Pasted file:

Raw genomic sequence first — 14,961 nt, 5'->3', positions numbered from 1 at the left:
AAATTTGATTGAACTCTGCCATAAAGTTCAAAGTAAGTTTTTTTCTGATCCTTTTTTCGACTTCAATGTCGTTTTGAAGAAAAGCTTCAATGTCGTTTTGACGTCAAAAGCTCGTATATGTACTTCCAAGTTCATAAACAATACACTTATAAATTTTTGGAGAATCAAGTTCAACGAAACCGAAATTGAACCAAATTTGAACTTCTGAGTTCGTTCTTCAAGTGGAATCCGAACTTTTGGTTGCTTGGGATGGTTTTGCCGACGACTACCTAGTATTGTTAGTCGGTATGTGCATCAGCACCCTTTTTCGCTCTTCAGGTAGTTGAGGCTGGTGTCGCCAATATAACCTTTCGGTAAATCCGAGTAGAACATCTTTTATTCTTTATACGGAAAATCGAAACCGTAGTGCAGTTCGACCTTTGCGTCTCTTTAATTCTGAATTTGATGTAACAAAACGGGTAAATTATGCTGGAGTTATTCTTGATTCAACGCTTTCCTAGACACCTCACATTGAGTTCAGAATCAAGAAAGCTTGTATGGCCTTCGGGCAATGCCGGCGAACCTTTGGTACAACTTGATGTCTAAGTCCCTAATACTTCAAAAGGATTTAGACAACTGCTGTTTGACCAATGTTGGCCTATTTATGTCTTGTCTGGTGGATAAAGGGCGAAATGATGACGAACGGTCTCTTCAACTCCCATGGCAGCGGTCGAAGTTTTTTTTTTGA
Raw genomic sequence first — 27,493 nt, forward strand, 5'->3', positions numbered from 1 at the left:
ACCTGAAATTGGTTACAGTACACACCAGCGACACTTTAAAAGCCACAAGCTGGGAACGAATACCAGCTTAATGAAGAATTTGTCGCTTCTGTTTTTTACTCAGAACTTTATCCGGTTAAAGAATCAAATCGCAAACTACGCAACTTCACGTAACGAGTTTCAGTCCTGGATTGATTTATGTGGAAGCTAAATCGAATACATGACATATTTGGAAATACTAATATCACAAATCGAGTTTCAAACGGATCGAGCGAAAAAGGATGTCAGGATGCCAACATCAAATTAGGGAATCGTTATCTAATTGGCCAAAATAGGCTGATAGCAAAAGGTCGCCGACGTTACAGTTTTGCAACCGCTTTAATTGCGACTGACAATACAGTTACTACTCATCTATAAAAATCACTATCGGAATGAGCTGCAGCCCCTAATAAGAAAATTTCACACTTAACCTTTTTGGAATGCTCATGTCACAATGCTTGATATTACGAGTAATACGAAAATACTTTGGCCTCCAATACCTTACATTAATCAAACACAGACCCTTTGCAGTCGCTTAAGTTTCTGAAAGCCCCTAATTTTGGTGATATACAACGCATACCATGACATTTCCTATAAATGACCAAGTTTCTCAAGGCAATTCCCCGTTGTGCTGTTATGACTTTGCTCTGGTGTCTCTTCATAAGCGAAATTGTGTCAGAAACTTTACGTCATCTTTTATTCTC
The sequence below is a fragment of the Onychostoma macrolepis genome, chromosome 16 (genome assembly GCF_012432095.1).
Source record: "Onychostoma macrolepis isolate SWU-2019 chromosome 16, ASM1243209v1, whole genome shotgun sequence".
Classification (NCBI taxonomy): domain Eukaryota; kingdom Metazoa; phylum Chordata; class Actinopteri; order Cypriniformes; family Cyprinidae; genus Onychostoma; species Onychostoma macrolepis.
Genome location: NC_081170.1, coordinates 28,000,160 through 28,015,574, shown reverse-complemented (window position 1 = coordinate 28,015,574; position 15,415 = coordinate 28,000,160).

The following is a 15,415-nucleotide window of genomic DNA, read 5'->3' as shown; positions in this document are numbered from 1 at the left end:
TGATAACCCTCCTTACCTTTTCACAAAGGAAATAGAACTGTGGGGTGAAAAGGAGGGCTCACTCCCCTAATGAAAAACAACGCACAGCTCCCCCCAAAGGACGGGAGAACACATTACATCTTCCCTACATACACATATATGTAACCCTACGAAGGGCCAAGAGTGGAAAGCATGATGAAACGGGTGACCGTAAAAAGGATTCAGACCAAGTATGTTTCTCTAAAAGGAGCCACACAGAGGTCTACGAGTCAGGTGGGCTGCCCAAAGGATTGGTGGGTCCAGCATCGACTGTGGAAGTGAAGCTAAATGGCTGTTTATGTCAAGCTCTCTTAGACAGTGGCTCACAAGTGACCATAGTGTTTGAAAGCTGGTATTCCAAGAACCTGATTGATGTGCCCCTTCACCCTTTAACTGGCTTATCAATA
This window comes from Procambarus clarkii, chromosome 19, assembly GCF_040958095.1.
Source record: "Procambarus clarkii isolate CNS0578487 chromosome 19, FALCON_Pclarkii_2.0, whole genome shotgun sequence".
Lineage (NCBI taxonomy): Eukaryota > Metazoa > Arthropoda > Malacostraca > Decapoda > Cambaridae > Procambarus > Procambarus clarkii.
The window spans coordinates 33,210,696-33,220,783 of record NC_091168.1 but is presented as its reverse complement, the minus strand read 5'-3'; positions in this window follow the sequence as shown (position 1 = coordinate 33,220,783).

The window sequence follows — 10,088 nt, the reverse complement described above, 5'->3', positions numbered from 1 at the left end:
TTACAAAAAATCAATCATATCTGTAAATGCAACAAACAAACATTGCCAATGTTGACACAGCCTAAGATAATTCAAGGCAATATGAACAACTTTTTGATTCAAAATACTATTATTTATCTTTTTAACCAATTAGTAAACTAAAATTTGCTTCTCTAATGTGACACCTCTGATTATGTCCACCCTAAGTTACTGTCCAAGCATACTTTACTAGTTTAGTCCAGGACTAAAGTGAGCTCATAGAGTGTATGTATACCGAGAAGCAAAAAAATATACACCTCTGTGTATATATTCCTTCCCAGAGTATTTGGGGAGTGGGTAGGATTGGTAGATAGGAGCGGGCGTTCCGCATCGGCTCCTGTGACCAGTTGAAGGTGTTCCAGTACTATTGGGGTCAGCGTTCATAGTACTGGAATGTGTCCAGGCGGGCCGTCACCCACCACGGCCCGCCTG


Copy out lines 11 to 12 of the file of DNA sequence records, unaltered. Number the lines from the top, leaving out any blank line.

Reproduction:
This window comes from Procambarus clarkii, chromosome 19, assembly GCF_040958095.1.
Source record: "Procambarus clarkii isolate CNS0578487 chromosome 19, FALCON_Pclarkii_2.0, whole genome shotgun sequence".